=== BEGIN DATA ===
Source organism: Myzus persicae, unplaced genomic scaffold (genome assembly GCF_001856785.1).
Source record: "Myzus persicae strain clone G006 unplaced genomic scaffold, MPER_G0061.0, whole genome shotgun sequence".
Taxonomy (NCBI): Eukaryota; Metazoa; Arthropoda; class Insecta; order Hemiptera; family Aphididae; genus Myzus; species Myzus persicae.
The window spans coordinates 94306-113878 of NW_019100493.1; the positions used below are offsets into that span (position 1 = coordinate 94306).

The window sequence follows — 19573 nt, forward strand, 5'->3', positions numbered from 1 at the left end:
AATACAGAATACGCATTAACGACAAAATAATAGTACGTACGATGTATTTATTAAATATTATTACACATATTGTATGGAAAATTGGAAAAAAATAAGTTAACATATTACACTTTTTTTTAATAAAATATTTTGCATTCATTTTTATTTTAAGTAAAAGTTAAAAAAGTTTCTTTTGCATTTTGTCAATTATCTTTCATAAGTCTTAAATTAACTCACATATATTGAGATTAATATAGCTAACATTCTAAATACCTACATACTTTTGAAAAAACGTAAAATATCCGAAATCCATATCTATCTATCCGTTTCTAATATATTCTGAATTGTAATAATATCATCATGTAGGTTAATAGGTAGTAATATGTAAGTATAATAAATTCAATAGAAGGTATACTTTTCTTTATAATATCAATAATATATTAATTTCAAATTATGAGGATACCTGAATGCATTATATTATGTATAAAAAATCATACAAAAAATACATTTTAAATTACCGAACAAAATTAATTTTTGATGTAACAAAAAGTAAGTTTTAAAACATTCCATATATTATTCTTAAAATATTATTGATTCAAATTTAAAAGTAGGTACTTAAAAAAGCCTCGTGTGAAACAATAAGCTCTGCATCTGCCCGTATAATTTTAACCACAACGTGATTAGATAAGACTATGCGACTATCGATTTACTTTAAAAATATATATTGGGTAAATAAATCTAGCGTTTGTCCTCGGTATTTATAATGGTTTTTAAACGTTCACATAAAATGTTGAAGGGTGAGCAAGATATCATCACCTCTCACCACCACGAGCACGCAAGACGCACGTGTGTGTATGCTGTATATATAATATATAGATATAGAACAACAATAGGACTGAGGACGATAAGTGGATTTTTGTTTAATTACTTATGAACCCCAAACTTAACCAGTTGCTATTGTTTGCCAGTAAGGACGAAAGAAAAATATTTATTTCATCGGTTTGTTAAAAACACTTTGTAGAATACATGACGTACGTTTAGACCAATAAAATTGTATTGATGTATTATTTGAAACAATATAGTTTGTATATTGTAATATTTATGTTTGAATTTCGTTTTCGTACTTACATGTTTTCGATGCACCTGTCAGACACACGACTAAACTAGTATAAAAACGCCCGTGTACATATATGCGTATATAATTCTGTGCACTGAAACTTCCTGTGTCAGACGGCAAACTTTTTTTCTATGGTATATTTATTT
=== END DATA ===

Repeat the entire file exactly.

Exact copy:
Source organism: Myzus persicae, unplaced genomic scaffold (genome assembly GCF_001856785.1).
Source record: "Myzus persicae strain clone G006 unplaced genomic scaffold, MPER_G0061.0, whole genome shotgun sequence".
Taxonomy (NCBI): Eukaryota; Metazoa; Arthropoda; class Insecta; order Hemiptera; family Aphididae; genus Myzus; species Myzus persicae.
The window spans coordinates 94306-113878 of NW_019100493.1; the positions used below are offsets into that span (position 1 = coordinate 94306).

The window sequence follows — 19573 nt, forward strand, 5'->3', positions numbered from 1 at the left end:
AATACAGAATACGCATTAACGACAAAATAATAGTACGTACGATGTATTTATTAAATATTATTACACATATTGTATGGAAAATTGGAAAAAAATAAGTTAACATATTACACTTTTTTTTAATAAAATATTTTGCATTCATTTTTATTTTAAGTAAAAGTTAAAAAAGTTTCTTTTGCATTTTGTCAATTATCTTTCATAAGTCTTAAATTAACTCACATATATTGAGATTAATATAGCTAACATTCTAAATACCTACATACTTTTGAAAAAACGTAAAATATCCGAAATCCATATCTATCTATCCGTTTCTAATATATTCTGAATTGTAATAATATCATCATGTAGGTTAATAGGTAGTAATATGTAAGTATAATAAATTCAATAGAAGGTATACTTTTCTTTATAATATCAATAATATATTAATTTCAAATTATGAGGATACCTGAATGCATTATATTATGTATAAAAAATCATACAAAAAATACATTTTAAATTACCGAACAAAATTAATTTTTGATGTAACAAAAAGTAAGTTTTAAAACATTCCATATATTATTCTTAAAATATTATTGATTCAAATTTAAAAGTAGGTACTTAAAAAAGCCTCGTGTGAAACAATAAGCTCTGCATCTGCCCGTATAATTTTAACCACAACGTGATTAGATAAGACTATGCGACTATCGATTTACTTTAAAAATATATATTGGGTAAATAAATCTAGCGTTTGTCCTCGGTATTTATAATGGTTTTTAAACGTTCACATAAAATGTTGAAGGGTGAGCAAGATATCATCACCTCTCACCACCACGAGCACGCAAGACGCACGTGTGTGTATGCTGTATATATAATATATAGATATAGAACAACAATAGGACTGAGGACGATAAGTGGATTTTTGTTTAATTACTTATGAACCCCAAACTTAACCAGTTGCTATTGTTTGCCAGTAAGGACGAAAGAAAAATATTTATTTCATCGGTTTGTTAAAAACACTTTGTAGAATACATGACGTACGTTTAGACCAATAAAATTGTATTGATGTATTATTTGAAACAATATAGTTTGTATATTGTAATATTTATGTTTGAATTTCGTTTTCGTACTTACATGTTTTCGATGCACCTGTCAGACACACGACTAAACTAGTATAAAAACGCCCGTGTACATATATGCGTATATAATTCTGTGCACTGAAACTTCCTGTGTCAGACGGCAAACTTTTTTTCTATGGTATATTTATTT